About audioecon   5 comments

photo of the author wearing headphones

This site is designed as a searchable library of podcasts that can be used to enhance economics instruction in a variety of courses and levels.  This site is an offshoot of efforts to make economics instruction more engaging for students by providing economic issues and stories via audio content (Moryl, 2016; Moryl, 2013; Moryl and Jiang 2013).  Pedagogical research indicates that student learning can be enhanced when important or challenging concepts are introduced or supported by the use of narratives (Frank, 2007; Terregrossa, Englander and Wang, 2009), which are the format that makes these podcasts so engaging.  Research on learning styles also suggests that some students have a preference for learning, or learn more effectively, via audio delivery of verbal content (Abdedi, 2011; Taylor, 2009). The Planet Money and Freakonomics podcasts in particular present economics issues and concepts in an anecdotal format, which may better suit those who learn best from a more deductive process than do traditional lecture and textbook formats (Terregrossa, et al., 2009)

Instructors may wish to incorporate audio assignments into their course ‘homework’ or to play podcasts in class. You will also find here a menu of podcast-related assignments you might find useful, including a mapping of useful podcasts to common Introduction to Microeconomics and Macroeconomics textbooks.  Enjoy, and here’s my wish you find this a useful resource and Smart Listening!

Follow @ProfMoryl on twitter for notification of new podcasts added to audioecon.com

Selected References

Abdedi, M., 2011. Increase the efficiency of adult education with the proper use of learning styles. Nature and Science 9 (5) 140–145.

Frank, R.H., 2007. The dismal science, dismally taught. The New York Times, 12 August, Economic View.

Moryl, R.  2013. T-shirts, moonshine, and autopsies: Using podcasts to engage undergraduate microeconomics students. International Review of Economics Education. 13, 67-74.

Moryl, R. L., & Jiang, S. 2013. Using Economics Podcasts to Engage Students of Different Learning Styles. International Advances in Economic Research, 19 (2) 201-202.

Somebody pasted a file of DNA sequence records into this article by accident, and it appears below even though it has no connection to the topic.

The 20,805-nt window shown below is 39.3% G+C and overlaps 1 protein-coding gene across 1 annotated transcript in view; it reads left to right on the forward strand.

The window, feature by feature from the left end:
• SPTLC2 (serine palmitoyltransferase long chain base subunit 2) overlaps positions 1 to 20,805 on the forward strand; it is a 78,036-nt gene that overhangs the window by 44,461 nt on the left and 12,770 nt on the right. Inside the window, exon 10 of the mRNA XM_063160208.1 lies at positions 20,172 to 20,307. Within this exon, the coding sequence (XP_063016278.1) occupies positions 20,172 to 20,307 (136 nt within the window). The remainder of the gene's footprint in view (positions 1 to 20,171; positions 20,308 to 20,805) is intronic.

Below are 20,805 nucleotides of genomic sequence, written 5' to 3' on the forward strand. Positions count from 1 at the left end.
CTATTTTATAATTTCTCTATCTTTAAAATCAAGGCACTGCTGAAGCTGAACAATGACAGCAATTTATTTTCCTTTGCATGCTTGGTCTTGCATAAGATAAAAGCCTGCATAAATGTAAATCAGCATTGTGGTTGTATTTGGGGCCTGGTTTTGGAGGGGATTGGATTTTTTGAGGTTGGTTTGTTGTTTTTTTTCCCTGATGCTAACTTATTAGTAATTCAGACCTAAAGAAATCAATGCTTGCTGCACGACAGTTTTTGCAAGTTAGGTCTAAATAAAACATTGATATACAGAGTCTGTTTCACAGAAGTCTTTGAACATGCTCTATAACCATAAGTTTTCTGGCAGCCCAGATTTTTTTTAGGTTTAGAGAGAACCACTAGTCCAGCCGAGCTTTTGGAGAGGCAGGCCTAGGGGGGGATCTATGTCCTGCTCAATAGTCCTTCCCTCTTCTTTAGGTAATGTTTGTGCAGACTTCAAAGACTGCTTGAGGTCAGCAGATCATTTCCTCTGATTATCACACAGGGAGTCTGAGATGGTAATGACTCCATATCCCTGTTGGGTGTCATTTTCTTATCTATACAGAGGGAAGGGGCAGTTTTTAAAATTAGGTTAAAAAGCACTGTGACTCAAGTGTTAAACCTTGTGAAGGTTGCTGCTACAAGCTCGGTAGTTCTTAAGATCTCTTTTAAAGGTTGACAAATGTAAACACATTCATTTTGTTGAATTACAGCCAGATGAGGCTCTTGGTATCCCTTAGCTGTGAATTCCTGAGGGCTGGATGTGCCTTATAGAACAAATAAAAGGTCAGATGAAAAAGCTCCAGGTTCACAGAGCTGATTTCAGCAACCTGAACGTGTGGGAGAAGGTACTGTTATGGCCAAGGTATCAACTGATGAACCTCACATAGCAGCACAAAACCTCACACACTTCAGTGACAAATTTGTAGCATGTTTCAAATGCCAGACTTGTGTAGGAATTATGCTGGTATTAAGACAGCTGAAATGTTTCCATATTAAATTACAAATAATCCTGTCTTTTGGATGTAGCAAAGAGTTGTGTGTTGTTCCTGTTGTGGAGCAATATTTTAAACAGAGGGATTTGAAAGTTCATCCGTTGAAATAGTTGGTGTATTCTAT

Moryl, R. L. (2015). Pod Learning: Student Groups Create Podcasts to Achieve Economics Learning Goals. The Journal of Economic Education. 47 (1).

Taylor, M., 2009. Podcast lectures as a primary teaching technology: Results of a one-year trial. Journal of Political Science Education 5 (2) 119–137.

Terregrossa, R., Englander, F., Wang, Z., 2009. Why learning styles matter for student achievement in college economics. Journal for Economic Educators 9 (1) 16–31.

Audioecon.com is featured in the Journal of Economics Education article Podcasts as a Tool for Teaching Economics  Vol.45, Iss.3, 2014.

Posted June 25, 2012 by audioecon

5 responses to “About audioecon

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  1. Special thanks to Russell Engel, who recently contributed several podcast summaries especially for Principles of Macro instructors! Find him here: http://www.sacredheart.edu/pages/19685_russell_p_engel_ph_d_assistant_professor.cfm ; here: https://www.facebook.com/pages/Econmemes/363345673735040; or here: http://xtranomics.blogspot.com/

  2. Thanks to Leonidha Pulluqi, an Emmanuel College student, for contributions to this project! You can find him here: http://www.linkedin.com/pub/leonidha-pulluqi/59/408/98

  3. Thanks to Nicholas Delmonaco, an Emmanuel College student, for contributions to this project! You can find him here https://www.linkedin.com/in/nicholas-delmonaco-0b643945

  4. Thanks to Noor Ul-Ann, an Emmanuel College student for contributions to this project! You can find her here: https://www.linkedin.com/in/noor-ul-ann-9bb38a69

  5. Thanks to James Sacket, an Emmanuel College student (2017) for contributions to this project! You can find him here: https://www.linkedin.com/in/james-sacket-06a900114/

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